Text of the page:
Bladder cancer is the eleventh most commonly diagnosed cancer worldwide and the fourth most common cancer in men in the United States (1,2). In 2017, an estimated 17,000 deaths occurred from bladder cancer (2). 20% to 30% of patients diagnosed with non-muscle invasive bladder cancer progress to muscle invasive bladder cancer (MIBC), and 25% of MIBC are de novo presentations (3). Radical cystectomy is still considered the mainstay of treatment for localized, non-metastatic MIBC. However, the oncological outcomes are not perfect with observed 5-year overall survival rates of 50% in all centers undergoing radical cystectomy (4). Moreover, this procedure is a major operation associated with an increased risk of morbidity and impaired quality of life (5), for which many elderly or infirmed patients are considered unfit. Other treatment modalities that include combinations of chemotherapy and/or radiotherapy have been studied as alternatives to radical cystectomy (6). Bladder preservation methods promise a better quality of life without compromising the oncological outcome, but additional studies are required to substantiate this claim and to determine the optimal alternative. Furthermore, as most bladder-sparing regimens come with less toxicity than cystectomy, they may serve as appropriate alternatives for patients medically unfit for cystectomy.
In their article entitled “Effectiveness of transurethral resection plus systemic chemotherapy as a definitive treatment for muscle-invasive bladder cancer in population level data”, published in the Journal of Urology , Audenet and colleagues studied the effectiveness of TURBT and chemotherapy alone in the management of MIBC (7). This was the first large-scale observational study to examine TUR plus chemotherapy as a definitive treatment of MIBC. A cohort of 1,538 patients (cT2-4N0M0), treated at several US medical centers, was identified using the National Cancer Database (NCDB). As an exploratory comparison, a localized (cT2-4N0M0) MIBC cystectomy cohort from the same time period [2004–2015] was selected from the same database (7). Patients in the cystectomy group may or may not have received perioperative chemotherapy. The TUR plus chemotherapy group included mainly elderly, uninsured, African American and surgically unfit patients (7).
The authors reported a higher postoperative mortality rate at 30 and 60 days in the cystectomy group compared to the TUR plus chemotherapy group (2.6% vs. 0.2% and 6.5% vs. 3.8%, respectively) (7). These observations are not surprising given that radical cystectomy, a complex surgical procedure, is known to come with a not insignificant postoperative mortality rate (8). On the other hand, the overall survival was significantly lower in the TUR plus chemotherapy group (32.9%) with a median survival of 23.9 months compared to 48.1 months in the RC group. Ultimately, the authors concluded that TUR plus chemotherapy provides an achievable long-term overall survival benefit, and indirectly supports the notion that some MIBC patients experiencing a complete clinical response to neoadjuvant may one day avoid radical cystectomy (7).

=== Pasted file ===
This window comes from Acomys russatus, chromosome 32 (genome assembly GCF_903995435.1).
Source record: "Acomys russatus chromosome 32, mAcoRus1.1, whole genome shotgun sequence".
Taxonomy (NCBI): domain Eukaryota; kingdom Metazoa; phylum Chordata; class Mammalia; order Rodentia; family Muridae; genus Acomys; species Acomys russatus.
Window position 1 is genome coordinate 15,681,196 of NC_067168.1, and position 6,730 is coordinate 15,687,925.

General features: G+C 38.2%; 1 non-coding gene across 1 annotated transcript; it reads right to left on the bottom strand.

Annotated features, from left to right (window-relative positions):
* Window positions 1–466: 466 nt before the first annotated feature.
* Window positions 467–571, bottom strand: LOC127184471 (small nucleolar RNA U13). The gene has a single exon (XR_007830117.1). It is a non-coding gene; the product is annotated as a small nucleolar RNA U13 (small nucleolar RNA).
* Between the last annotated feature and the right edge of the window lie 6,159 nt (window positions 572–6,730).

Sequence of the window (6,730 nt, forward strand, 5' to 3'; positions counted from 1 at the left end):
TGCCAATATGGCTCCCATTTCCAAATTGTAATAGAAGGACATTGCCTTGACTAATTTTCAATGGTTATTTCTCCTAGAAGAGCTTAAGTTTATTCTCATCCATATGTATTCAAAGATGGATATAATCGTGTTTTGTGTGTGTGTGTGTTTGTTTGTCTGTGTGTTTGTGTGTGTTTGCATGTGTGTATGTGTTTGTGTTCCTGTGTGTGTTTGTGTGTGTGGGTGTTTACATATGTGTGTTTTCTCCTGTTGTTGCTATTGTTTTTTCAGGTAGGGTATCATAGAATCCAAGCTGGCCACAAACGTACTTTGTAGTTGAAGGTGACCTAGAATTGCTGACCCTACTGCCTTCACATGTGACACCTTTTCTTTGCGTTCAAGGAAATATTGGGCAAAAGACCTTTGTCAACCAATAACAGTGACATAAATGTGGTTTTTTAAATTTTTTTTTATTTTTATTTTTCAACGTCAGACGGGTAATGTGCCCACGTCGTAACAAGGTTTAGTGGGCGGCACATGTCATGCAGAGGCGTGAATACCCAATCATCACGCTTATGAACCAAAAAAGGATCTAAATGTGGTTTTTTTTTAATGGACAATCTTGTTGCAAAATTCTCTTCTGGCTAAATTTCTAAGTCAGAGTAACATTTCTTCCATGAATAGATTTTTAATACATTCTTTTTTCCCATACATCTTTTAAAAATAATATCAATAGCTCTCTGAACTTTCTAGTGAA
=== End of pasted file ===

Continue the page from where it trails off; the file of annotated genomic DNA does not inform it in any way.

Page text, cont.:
The authors should be congratulated for this important work and for addressing a question that has previously only been studied in small patient cohorts and/or single institution series. Their study is the largest reported to date and provides a real-world glance at the possibility of bladder preserving strategies that take advantage of complete responses post-neoadjuvant or induction chemotherapy. The data presented support the proof of principle that select patients treated with neoadjuvant chemotherapy and TUR alone can achieve long-term survival. A provocative interpretation of the results suggests radical cystectomy may be avoided in 1/3 of patients, but the authors acknowledge the need for new trial initiatives to definitively prove this supposition.
Although this was the first large-scale observational study examining the role of TUR plus chemotherapy alone as treatment for MIBC, several smaller, single institution studies have been reported. In Miyata et al., the 5-year overall survival in the bladder preservation cohort of TUR plus systemic chemotherapy was higher (42%) than in this series, perhaps arising from a difference in patient profile (9). Another cohort of 127 patients treated with intra-arterial Cisplatin regimens and TUR only achieved a 71.7% complete response rate with a 5-year overall survival of 50.2% (10), pointing to the importance of understanding the mode and type of chemotherapy administered. Sternberg et al. studied the difference between TURBT, radical cystectomy, or partial cystectomy in patients who had neoadjuvant chemotherapy. They reported an overall survival of 60% in the 52 patients who had neoadjuvant chemotherapy + TUR (median follow-up 56 months) (11). Clearly, tumor pathological downstaging with neoadjuvant chemotherapy can have a major effect on survival outcomes. Numerous series have corroborated a pT0 rate of 25–30% with neoadjuvant chemotherapy (12-14). These studies indirectly suggest that radical cystectomy may potentially be overtreatment in patients with a pT0 response.